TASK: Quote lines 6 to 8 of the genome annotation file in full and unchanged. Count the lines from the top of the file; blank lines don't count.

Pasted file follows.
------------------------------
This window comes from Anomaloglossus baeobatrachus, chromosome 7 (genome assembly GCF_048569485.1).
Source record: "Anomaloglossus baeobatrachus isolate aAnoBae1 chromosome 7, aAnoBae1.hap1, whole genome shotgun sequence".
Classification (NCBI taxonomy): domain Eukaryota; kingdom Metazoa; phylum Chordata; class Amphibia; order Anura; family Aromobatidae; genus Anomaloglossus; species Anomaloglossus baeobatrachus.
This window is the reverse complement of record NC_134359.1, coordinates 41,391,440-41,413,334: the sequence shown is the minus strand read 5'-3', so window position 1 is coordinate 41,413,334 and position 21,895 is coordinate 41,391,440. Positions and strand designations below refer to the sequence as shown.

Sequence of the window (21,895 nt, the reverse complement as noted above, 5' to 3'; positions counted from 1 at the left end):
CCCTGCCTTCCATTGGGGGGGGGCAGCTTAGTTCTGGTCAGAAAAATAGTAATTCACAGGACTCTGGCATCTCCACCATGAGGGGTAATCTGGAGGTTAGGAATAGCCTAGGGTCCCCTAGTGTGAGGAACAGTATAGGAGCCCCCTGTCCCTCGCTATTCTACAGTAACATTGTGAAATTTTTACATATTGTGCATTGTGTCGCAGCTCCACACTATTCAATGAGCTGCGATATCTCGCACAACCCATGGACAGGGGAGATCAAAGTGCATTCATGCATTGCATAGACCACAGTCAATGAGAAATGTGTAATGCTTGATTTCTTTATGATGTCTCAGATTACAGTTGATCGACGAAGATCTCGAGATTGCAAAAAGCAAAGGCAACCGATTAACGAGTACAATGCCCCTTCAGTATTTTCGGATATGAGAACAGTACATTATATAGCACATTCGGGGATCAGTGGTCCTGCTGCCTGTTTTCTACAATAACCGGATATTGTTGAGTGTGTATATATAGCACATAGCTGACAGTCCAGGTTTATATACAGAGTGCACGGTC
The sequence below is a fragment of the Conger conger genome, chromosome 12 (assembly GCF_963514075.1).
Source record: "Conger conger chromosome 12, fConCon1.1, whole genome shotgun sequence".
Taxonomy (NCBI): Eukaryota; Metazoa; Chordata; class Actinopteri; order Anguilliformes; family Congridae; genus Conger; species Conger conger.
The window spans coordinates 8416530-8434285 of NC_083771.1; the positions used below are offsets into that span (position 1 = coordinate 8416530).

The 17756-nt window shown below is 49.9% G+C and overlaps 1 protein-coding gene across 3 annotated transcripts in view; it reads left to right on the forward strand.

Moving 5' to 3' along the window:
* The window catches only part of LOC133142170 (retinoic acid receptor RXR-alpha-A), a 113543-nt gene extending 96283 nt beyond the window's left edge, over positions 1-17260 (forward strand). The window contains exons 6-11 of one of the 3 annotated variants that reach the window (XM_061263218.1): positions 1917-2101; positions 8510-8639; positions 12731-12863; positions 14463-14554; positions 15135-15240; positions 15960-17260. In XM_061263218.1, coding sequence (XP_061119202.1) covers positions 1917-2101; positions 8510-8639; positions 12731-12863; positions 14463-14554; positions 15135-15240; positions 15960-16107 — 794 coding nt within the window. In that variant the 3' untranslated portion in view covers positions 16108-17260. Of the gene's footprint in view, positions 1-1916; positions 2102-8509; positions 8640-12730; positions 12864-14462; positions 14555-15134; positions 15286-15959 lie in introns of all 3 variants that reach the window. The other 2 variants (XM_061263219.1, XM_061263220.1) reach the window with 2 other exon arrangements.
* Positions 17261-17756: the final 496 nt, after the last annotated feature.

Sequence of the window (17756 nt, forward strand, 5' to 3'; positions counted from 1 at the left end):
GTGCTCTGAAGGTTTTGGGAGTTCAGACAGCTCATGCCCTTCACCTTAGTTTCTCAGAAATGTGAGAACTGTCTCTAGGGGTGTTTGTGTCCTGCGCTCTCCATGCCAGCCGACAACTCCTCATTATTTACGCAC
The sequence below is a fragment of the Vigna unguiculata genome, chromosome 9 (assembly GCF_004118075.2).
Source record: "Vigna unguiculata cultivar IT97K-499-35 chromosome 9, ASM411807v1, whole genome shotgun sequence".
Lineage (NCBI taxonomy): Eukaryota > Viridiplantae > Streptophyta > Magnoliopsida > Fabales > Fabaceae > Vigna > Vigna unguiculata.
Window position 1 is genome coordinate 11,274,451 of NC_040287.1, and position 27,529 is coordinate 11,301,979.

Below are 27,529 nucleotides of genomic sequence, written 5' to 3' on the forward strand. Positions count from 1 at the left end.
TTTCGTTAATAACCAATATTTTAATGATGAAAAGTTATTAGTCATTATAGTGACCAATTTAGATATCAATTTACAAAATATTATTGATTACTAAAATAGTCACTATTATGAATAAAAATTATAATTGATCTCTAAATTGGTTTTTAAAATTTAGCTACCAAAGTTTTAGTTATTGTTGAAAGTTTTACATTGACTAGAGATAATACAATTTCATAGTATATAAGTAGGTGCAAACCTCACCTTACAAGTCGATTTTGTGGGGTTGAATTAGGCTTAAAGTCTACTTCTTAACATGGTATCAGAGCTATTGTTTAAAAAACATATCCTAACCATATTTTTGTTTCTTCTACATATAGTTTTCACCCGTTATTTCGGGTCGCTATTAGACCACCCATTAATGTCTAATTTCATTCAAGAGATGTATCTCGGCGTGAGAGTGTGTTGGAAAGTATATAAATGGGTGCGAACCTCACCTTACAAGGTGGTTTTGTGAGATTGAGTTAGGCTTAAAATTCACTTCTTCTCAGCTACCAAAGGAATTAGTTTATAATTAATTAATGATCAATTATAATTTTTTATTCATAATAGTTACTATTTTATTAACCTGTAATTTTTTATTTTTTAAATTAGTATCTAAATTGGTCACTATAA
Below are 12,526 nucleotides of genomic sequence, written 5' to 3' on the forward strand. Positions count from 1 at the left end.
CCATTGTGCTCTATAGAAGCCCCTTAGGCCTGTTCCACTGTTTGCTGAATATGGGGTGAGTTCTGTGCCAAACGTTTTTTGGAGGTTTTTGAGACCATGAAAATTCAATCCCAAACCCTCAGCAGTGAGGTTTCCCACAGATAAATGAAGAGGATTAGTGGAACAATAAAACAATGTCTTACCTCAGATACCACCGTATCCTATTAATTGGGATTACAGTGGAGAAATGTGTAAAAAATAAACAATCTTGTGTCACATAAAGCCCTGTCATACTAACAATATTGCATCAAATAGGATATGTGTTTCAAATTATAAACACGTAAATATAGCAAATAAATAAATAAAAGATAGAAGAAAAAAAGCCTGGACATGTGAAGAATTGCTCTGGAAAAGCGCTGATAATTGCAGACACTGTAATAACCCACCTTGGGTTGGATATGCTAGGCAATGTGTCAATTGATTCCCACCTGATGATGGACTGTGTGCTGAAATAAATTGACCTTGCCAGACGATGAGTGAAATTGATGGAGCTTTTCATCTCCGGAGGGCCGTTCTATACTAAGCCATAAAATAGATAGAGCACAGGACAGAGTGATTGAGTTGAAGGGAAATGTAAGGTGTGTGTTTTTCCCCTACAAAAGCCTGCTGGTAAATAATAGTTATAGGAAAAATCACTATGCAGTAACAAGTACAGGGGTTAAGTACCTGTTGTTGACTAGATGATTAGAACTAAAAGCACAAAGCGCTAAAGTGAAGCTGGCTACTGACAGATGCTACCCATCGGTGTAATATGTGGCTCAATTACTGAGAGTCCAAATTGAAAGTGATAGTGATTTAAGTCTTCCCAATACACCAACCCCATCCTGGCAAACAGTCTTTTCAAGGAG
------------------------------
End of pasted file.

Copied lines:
CCCTGCCTTCCATTGGGGGGGGGCAGCTTAGTTCTGGTCAGAAAAATAGTAATTCACAGGACTCTGGCATCTCCACCATGAGGGGTAATCTGGAGGTTAGGAATAGCCTAGGGTCCCCTAGTGTGAGGAACAGTATAGGAGCCCCCTGTCCCTCGCTATTCTACAGTAACATTGTGAAATTTTTACATATTGTGCATTGTGTCGCAGCTCCACACTATTCAATGAGCTGCGATATCTCGCACAACCCATGGACAGGGGAGATCAAAGTGCATTCATGCATTGCATAGACCACAGTCAATGAGAAATGTGTAATGCTTGATTTCTTTATGATGTCTCAGATTACAGTTGATCGACGAAGATCTCGAGATTGCAAAAAGCAAAGGCAACCGATTAACGAGTACAATGCCCCTTCAGTATTTTCGGATATGAGAACAGTACATTATATAGCACATTCGGGGATCAGTGGTCCTGCTGCCTGTTTTCTACAATAACCGGATATTGTTGAGTGTGTATATATAGCACATAGCTGACAGTCCAGGTTTATATACAGAGTGCACGGTC
The sequence below is a fragment of the Conger conger genome, chromosome 12 (assembly GCF_963514075.1).
Source record: "Conger conger chromosome 12, fConCon1.1, whole genome shotgun sequence".